The Real Exchange Rate and Employment in U.S. Manufacturing: State and Regional Results

William H. Branson, James P. Love

NBER Working Paper No. 2435
Issued in November 1987
NBER Program(s):International Trade and Investment, International Finance and Macroeconomics

In a series of earlier papers we have examined the impact of exchange rate movements on employment and output in the manufacturing sector, disaggregated by industry sector and by production and non-production workers. In this paper we examine the impact of exchange rate movements on manufacturing employment, disaggregated geographically, using census divisions, regions, states and SMSA's as the unit of analysis. Empirical estimates of employment changes are first presented for the four census regions, the nine census divisions, and the fifty states plus the District of Columbia. For the country as a whole, we estimate that movements in the real exchange rate led to the loss of about 1 million manufacturing jobs over this period. We go on to examine in greater detail manufacturing employment in New York State, and report that exchange rate movements had a much larger impact in the areas outside of New York City than in the metropolitan area. This result is consistent with earlier work that found that employment in management or research is not as sensitive to exchange rate movements as employment in production processes. The New York results are followed by an examination of manufacturing employment in five southern states with large rural populations. Some policy makers have expressed a concern that manufacturing employment in rural areas suffered more than in urban areas during the period of the dollar appreciation. We find that within these five states, the impact of the exchange rate on manufacturing employment in the non-SMSA areas was the same or less than was the case for employment within SMSA areas. Finally, we use a multivariate model to explore why manufacturing employment is more sensitive to exchange rate movements in some states than in others. Factors which are associated with greater sensitivity of manufacturing employment to exchange rate movements are: the percent of the population living outside of SMSA areas, the level of production worker wages, and crude oil production. Factors that are associated with less sensitivity of manufacturing employment to exchange rate movements include the percent of the population with 4 years or more of college or per-capita expenditures on public secondary schools.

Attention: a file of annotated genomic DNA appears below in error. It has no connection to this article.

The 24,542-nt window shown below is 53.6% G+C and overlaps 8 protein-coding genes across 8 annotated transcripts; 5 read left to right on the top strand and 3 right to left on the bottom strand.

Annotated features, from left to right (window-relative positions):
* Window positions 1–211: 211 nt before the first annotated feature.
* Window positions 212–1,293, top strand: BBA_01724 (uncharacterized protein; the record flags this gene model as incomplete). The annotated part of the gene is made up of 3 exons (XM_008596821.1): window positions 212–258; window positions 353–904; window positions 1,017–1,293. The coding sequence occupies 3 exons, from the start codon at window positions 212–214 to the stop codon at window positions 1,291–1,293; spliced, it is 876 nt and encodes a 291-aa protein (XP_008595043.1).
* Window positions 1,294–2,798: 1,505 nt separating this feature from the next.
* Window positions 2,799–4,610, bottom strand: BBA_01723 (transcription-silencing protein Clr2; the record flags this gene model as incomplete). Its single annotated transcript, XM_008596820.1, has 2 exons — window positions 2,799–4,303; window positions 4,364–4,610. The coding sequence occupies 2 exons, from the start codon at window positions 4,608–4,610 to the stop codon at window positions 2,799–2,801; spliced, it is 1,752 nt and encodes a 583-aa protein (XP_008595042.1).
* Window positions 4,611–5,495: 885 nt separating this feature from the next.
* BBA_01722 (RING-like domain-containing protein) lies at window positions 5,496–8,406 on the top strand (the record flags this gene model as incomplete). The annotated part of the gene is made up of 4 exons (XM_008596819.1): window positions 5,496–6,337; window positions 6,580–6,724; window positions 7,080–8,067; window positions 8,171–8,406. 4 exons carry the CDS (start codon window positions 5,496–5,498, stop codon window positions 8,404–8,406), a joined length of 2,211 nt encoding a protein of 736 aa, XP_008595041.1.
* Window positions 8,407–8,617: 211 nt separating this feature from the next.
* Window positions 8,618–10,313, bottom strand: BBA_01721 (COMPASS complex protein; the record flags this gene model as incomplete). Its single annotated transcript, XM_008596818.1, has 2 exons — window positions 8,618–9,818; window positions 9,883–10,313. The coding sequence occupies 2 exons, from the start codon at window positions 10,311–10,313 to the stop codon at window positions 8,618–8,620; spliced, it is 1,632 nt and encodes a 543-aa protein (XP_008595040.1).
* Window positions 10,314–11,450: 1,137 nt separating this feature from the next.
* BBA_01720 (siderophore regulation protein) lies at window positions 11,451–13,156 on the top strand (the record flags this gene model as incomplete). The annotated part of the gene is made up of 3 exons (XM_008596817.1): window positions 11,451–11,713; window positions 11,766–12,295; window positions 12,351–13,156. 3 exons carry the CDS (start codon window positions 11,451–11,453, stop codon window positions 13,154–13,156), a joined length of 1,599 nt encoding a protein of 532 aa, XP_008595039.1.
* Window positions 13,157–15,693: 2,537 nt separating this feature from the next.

download in pdf format
   (475 K)

download in djvu format
   (350 K)

email paper

Machine-readable bibliographic record - MARC, RIS, BibTeX

Document Object Identifier (DOI): 10.3386/w2435

Users who downloaded this paper also downloaded* these:
Branson and Love w1972 Dollar Appreciation and Manufacturing Employment and Output
Branson and Love U.S. Manufacturing and the Real Exchange Rate
Burgess and Knetter w5861 An International Comparison of Employment Adjustment to Exchange Rate Fluctuations
Gourinchas Exchange Rates and Jobs: What Do We Learn from Job Flows?
Branson and Love w2491 The Real Exchange Rate, Employment, and Output in Manufacturing in the U.S. and Japan
NBER Videos

National Bureau of Economic Research, 1050 Massachusetts Ave., Cambridge, MA 02138; 617-868-3900; email:

Contact Us